Rezoning applications involving the construction of residential units or livable spaces must include an acoustical study of the sound implications at the proposed site. The building must comply with the acoustic engineer's recommendations.

Learn more about the acoustic requirements.

Green buildings

Buildings are a significant source of carbon emissions in Burnaby. To achieve our climate action targets, we are requiring new buildings to be energy-efficient and use low carbon energy sources for space heating and hot water. 

New Zero Carbon Step Code for 2024

Updated: January 5, 2024

On January 1, 2024, the City is updating our building requirements to align with BC’s Zero Carbon Step Code.

Like the Energy Step Code, the Zero Carbon Step Code is a part of the BC Building Code, and both apply to the most common types of new buildings. The Energy Step Code lays out the requirements for energy-efficiency in newly constructed buildings, while the new Zero Carbon Step Code focuses on emissions reductions from those same buildings. 

The Zero Carbon Step Code (ZCSC) was introduced into the BC Building Code on May 1, 2023, providing a tool for local governments to reduce operational carbon emissions from newly-constructed buildings. Burnaby is adopting the ZCSC ahead of the provincially-required schedule to help meet our Climate Action goals.

The ZCSC and Energy Step Code (ESC) are distinct components of the larger BC Building Code. The ESC addresses the energy efficiency of buildings, with higher steps requiring less energy to be used to operate the building. The ZCSC addresses the carbon emissions that result from energy used to operate the building by specifying limits on emissions. These 2 codes work together. The ZCSC supports new construction to use electricity instead of fossil fuels for heating and cooling, reducing greenhouse gas emissions. The ESC supports a transition to more efficient systems, meaning that those same buildings will consume less energy (whether it’s powered by electricity or fossil fuels), resulting in many benefits, including lower energy bills.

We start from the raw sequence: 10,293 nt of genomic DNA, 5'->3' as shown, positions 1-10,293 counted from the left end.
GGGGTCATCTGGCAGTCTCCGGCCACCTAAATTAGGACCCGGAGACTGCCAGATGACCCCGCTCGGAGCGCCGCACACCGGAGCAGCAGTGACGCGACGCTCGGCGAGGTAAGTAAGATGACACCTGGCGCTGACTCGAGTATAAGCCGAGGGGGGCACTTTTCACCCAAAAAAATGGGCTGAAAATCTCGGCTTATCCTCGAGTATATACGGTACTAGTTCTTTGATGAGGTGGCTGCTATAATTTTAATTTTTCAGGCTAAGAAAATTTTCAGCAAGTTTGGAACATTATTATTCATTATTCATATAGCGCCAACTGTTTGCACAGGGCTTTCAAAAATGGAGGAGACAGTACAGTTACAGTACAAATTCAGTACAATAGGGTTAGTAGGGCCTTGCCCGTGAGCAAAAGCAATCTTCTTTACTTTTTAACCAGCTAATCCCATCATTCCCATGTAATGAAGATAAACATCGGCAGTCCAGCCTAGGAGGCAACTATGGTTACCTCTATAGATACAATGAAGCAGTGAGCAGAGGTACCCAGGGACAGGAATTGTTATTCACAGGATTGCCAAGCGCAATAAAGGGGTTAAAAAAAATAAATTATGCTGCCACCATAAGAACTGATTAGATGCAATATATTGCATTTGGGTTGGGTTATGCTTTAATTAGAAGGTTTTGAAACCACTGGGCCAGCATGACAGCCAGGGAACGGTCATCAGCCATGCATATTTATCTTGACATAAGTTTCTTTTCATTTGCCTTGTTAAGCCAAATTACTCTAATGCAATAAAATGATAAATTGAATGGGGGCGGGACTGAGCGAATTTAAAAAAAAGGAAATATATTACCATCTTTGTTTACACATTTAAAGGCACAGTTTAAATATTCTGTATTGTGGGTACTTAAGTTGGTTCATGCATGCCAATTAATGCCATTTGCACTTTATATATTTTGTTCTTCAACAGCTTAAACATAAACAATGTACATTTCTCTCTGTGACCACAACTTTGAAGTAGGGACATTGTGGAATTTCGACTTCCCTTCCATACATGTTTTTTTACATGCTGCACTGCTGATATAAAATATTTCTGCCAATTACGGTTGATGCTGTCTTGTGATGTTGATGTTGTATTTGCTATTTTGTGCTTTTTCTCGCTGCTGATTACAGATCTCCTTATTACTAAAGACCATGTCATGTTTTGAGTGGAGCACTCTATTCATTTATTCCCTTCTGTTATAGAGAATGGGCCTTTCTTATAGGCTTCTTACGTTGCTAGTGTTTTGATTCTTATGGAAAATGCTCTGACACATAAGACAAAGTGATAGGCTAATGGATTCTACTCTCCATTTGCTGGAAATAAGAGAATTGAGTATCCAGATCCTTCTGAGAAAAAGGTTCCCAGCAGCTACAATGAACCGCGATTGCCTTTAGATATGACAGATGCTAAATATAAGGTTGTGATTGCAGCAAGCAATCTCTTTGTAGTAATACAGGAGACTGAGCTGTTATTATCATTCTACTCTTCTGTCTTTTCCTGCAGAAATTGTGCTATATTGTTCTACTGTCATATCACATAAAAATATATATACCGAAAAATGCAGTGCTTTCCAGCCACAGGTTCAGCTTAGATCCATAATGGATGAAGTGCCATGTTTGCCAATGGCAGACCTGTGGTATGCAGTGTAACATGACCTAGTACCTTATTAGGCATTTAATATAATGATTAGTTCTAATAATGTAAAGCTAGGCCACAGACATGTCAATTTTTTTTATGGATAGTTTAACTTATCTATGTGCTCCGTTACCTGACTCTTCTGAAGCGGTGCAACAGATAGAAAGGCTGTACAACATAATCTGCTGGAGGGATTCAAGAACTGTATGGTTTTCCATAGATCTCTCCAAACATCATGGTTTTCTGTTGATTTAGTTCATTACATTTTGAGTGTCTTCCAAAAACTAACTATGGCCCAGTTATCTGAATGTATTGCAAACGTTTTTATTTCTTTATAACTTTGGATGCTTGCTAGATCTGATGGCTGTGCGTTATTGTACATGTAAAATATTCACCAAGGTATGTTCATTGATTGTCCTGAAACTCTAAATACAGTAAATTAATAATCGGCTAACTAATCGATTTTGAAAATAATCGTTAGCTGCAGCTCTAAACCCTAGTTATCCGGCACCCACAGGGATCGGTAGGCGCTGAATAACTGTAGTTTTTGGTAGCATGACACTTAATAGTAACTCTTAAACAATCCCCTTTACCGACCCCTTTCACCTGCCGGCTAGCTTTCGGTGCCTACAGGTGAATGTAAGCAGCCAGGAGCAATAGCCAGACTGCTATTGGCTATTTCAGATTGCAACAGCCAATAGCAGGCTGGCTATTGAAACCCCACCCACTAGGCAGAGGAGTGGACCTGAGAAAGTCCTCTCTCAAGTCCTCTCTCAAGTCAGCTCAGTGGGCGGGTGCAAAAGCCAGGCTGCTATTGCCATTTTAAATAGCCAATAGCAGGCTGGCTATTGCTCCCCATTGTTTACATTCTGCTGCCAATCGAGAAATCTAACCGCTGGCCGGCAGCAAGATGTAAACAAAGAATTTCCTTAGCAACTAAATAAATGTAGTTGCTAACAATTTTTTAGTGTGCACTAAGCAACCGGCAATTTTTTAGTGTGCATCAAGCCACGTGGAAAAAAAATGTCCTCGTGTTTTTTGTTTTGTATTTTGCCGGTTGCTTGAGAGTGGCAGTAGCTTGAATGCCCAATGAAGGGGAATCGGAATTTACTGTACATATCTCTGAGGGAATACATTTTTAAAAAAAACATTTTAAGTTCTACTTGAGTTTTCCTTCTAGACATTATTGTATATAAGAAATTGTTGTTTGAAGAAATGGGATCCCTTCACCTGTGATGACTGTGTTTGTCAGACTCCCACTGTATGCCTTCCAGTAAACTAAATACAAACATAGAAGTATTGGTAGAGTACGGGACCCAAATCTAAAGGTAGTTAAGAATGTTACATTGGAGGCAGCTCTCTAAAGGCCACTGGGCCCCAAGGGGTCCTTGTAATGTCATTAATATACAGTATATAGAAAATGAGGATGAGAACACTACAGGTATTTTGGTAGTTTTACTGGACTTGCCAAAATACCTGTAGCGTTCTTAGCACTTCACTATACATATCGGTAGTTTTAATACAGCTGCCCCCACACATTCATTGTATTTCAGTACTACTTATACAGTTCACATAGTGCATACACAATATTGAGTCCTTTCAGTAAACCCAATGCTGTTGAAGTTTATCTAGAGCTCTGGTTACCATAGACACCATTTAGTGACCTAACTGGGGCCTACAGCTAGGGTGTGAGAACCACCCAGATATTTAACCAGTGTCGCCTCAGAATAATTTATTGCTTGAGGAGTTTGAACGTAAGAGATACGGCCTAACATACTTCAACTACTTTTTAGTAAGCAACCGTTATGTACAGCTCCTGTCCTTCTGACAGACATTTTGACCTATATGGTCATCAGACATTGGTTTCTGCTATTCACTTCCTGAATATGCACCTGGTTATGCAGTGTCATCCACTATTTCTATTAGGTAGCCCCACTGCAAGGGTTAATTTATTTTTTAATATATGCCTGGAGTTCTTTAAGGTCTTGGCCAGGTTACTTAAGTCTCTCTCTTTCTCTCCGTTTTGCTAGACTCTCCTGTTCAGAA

How does it work? 

ZCSC is based on the following performance tiers:

  • Measure-only (Emission Level 1 or EL-1) – requires measurement of a building’s emissions without requiring reductions.
  • Moderate Carbon (Emission Level 2 or EL-2) – generally requires electrification of either space heating or domestic hot water systems. 
  • Strong Carbon (Emission Level 3 or EL-3) – generally requires electrification of both space heating and domestic hot water systems.
  • Zero Carbon (Emission Level 4 or EL-4) – generally requires the full electrification of a building.

Like the ESC, compliance for the ZCSC is based on energy modelling. The BC Building Code sets the maximum modelled greenhouse gas emissions for each Emission Level. Details of the requirements to meet each Emission Level can be found in the updated convenience copy of the BC Building Code changes.

The Province has signaled intent to incrementally increase ZCSC performance in future BC Building Code updates to meet the Province’s CleanBC target of zero-carbon operations new buildings by 2030.  

New requirements for large (Part 3) buildings - January 1, 2024